In this honeymoon of the conservatives’ adoration of him, it might not be clear to Dr. Carson that good ideas are no longer the currency of American politics. Politics is a cynical, dishonest, bare-knuckle game, where money and reputation destruction beat out common sense every time. Perhaps he doesn’t yet realize how his opponents will flay his best intentions, inflate his weaknesses, attack his family and faith, and do their best to pollute the reputation he’s earned up until now.

Having famous adherents is a two-edged sword. When we identify one, we have a hard time containing our enthusiasm (for we’re quite capable of being users, too.) They bring some attention to our not-prime-time denomination. With us, as with Mormons and other marginal sects, it’s probably impossible to be an Adventist celebrity without being an Adventist celebrity, particularly in politics. No one cares that much that Senator Rob Portman is a Methodist or Senator Mitch McConnell a Baptist. But it’s Seventh-day Adventist Mayor John F. Street whose administration earned the reputation for being among the most corrupt in Philadelphia history, and Seventh-day Adventist congressman Roscoe Bartlett who said that federal student loan programs could start another Holocaust. (Adventist Congressman Jerry Pettis, whose name is memorialized on a Loma Linda hospital, took it in the chops from our side: he was criticized during his lifetime for not being Adventist enough.)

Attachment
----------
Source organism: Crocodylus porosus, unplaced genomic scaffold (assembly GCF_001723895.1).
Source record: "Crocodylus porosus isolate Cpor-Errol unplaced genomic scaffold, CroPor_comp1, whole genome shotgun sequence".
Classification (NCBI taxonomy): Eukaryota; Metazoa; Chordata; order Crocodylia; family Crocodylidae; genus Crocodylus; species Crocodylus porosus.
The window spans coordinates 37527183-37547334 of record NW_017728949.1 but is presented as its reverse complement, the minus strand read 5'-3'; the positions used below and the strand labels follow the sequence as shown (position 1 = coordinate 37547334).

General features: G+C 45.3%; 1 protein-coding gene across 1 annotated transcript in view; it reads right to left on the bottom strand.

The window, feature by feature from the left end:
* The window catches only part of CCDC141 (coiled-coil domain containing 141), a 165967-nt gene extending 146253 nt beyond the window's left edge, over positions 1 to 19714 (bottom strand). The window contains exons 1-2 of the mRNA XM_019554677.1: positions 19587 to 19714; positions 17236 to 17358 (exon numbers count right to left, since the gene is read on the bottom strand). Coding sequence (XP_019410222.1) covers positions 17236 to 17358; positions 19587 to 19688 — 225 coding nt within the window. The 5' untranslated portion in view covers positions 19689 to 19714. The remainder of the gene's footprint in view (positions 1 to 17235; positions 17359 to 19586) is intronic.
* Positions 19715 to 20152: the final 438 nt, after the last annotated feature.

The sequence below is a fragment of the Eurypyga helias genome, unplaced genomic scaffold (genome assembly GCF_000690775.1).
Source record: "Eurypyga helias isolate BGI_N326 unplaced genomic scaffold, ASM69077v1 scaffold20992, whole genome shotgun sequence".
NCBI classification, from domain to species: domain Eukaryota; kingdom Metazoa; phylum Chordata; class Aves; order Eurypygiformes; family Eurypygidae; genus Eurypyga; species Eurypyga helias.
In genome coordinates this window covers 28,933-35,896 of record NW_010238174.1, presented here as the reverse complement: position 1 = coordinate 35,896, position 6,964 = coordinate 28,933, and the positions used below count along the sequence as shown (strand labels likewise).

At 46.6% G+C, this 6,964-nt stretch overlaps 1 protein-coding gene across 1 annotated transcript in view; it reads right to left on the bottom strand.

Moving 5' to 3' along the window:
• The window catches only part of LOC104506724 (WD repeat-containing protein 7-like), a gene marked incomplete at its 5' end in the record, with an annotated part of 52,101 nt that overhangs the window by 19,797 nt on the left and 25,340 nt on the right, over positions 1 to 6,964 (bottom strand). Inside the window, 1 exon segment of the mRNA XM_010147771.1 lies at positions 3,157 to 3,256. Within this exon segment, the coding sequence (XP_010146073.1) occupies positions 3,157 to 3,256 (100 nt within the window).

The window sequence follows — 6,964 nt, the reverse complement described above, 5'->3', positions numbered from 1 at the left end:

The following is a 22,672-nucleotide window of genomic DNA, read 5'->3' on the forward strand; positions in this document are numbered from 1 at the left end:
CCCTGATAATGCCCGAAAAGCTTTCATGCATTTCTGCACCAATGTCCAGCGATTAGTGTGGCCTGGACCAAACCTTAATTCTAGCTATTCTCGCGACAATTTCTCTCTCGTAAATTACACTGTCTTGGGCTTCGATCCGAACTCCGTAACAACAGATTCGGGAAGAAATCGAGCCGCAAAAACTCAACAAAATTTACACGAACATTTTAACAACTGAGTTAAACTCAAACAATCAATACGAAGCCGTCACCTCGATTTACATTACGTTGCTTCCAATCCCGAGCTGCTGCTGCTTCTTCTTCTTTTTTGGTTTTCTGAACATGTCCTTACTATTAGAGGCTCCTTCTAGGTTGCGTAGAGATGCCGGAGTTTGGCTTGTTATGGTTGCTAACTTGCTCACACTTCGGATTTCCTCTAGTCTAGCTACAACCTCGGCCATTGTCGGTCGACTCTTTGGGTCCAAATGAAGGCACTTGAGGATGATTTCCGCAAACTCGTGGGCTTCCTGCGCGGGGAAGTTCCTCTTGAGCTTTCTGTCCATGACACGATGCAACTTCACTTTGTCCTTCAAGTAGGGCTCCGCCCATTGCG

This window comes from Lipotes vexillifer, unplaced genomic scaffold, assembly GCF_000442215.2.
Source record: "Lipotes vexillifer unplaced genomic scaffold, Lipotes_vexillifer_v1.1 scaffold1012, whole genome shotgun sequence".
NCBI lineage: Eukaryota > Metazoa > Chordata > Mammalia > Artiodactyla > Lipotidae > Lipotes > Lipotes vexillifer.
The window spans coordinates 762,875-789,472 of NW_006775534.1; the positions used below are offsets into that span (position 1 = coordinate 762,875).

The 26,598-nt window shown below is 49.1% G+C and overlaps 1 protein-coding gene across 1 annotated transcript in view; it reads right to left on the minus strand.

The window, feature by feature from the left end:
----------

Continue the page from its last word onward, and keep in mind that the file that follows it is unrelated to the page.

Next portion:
I’d love to see Adventists who, whatever else they believe, stand up in the public eye on the side of compassion. No one could criticize us for that. It’s what we used to be known for before we were beguiled by the party of capitalism and success, before we pithed ADRA, before we let the NAD church dwindle away in favor of more and wealthier institutions. This—not a dearth of celebrity Adventists, or an impure message—is how we’re sliding into irrelevance.

[1] You were allowed to include anyone who has an Adventist connection, and may have attended church a time or two. These men might not have been on the official church roster.


This is a companion discussion topic for the original entry at http://spectrummagazine.org/node/5218